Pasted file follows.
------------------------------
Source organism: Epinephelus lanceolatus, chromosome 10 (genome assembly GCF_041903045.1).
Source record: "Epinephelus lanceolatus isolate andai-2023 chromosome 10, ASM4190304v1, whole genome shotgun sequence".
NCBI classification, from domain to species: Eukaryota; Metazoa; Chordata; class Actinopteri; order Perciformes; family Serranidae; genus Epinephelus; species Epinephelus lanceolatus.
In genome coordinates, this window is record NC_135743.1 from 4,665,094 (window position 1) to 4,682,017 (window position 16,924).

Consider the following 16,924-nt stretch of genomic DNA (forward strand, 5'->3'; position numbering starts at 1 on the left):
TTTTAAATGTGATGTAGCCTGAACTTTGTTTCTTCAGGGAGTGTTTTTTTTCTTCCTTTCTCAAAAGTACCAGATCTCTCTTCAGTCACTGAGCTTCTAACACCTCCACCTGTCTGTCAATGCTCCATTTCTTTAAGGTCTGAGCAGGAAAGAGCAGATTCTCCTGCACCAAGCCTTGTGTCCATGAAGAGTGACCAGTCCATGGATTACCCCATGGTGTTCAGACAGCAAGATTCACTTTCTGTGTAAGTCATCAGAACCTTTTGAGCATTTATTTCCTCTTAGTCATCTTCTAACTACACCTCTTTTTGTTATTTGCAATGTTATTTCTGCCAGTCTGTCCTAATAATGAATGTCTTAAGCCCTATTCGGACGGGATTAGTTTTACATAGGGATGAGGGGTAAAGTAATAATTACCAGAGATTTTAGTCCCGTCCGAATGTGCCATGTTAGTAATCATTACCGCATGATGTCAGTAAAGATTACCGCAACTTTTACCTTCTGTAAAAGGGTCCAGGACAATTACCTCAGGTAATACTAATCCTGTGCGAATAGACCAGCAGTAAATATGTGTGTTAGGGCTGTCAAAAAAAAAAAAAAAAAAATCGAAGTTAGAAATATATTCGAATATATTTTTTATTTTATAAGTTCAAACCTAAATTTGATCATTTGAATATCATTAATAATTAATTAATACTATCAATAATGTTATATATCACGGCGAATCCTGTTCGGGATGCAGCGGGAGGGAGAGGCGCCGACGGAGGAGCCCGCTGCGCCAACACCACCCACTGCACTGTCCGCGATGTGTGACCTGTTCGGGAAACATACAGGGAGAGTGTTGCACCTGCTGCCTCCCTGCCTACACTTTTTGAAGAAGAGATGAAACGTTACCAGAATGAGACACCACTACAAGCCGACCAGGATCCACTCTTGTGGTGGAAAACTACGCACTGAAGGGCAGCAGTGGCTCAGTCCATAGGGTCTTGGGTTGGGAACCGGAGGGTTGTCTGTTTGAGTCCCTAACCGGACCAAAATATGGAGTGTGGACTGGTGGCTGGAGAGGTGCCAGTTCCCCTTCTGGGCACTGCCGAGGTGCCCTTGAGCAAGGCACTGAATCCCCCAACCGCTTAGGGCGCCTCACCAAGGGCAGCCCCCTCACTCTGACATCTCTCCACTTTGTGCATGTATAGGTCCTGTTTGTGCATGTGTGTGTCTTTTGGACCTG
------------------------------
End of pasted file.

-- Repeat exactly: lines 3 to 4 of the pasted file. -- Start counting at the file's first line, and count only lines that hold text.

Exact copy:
NCBI classification, from domain to species: Eukaryota; Metazoa; Chordata; class Actinopteri; order Perciformes; family Serranidae; genus Epinephelus; species Epinephelus lanceolatus.
In genome coordinates, this window is record NC_135743.1 from 4,665,094 (window position 1) to 4,682,017 (window position 16,924).